New pension system puts costs under magnifying glass



Dutch pension funds and providers will have to pay a lot of attention to costs in the years to come. The new pension system not only makes costs more visible to participants and employers, but they also largely determine the level of pensions. “The transition will lead to a magnitude of changes. By embracing change and learning from experience in other places, decision makers can prepare themselves well for doing that” argue Peter Roos and Jeroen Elbertse of the European pension software provider Lumera.

The new Dutch pension regulation WTP differs in some ways from what has happened elsewhere in the world when transitioning from Defined Benefit to Defined Contribution, but there are lessons that can be learned. Firstly, communication around pension is no longer about an abstract benefit in the future. It shifts to premiums paid, costs directly deducted from the premiums, investment returns and the (expected) value of the individual pension wallet.

Clients will require insight, choice, and transaction perspective. The Danish pension reform demonstrates this. Specifically, attention is drawn to costs, which previously have not been disclosed to the participant. “This will increase pressure to reduce cost, while simultaneously requiring suitable investment solutions for clients”, states Elbertse.

Transparency forces pension funds to be more competitive

Another factor is that as transparency grows, funds will be compared on several aspects, cost being the most objective and clear. Ranking will become common and will have profound effects. This has been and is the case in Sweden where both DB and DC funds are rated in the media and by advisors.

Pension fund will need to become competitive – which is a new capability for them. Much can be learnt here from insurance companies as well as examples from outside the Netherlands.

When pension funds fail to change quick enough…

In the UK authorities were unsatisfied with the speed of change and performance of funds. They have put pressure on them to improve their performance and made clear that they will shut down the fund if change was not delivered swiftly. “Schemes underperforming need to improve, consolidate or exit”, stated Laura Trott, pensions minister in the UK, recently.

The trend is the same in many European countries. “Regulators, governments, and sometimes social partners are prepared to really engage – with exponential regulation when increased transparency and added competition is not realised quickly enough”, says Roos.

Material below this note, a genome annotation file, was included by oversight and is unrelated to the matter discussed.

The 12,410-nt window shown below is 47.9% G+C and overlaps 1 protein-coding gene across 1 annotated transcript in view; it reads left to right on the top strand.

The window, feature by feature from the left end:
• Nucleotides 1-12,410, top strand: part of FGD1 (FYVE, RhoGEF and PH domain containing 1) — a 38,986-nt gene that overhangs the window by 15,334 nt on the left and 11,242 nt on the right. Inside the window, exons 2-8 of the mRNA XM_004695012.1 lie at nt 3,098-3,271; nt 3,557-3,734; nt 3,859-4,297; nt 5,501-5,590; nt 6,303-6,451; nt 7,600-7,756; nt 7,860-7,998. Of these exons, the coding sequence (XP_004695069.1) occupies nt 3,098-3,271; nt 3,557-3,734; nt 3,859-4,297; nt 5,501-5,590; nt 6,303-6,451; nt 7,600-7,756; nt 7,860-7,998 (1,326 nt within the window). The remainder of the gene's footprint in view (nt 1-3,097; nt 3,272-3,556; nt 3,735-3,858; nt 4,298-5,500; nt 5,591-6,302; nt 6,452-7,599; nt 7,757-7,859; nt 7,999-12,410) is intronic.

The need to guide participants to informed decisions needs to be digital

A quite different lesson from Scandinavia is that there will be a silent majority who do not actively engage in the pension transition. However, experience learns that there will be people that principally object to the new pension scheme or transferred (ingevaren) value. Another group will pick up the message of change and will ask for a lot of attention.

Roos: “If this cannot be handled in an efficient (read: digital) manner, funds will face a major peak in capacity needed to serve these people well. Both groups will have a profound cost impact on the short run. Also, given the Duty of Care (Zorgplicht) providing the service itself is a risky and costly business. Funds need to provide guidance – not advice – and build an audit trail for each participant.”

The last lesson learned is that clients will require life planning, not just pensions. The sector will need to put the participants (clients’) needs first and find ways to provide a solution. Pension funds need to reinvent themselves manage costs in every way possible. Elbertse: “Much can be learnt from the experiences and solutions elsewhere. Obviously, these solutions will need adaptation to local conditions, but it is a good starting point that will help accelerating development and avoid having to pay the full price of inventing the wheel.”


Source: Pensioen Pro, March 16. 

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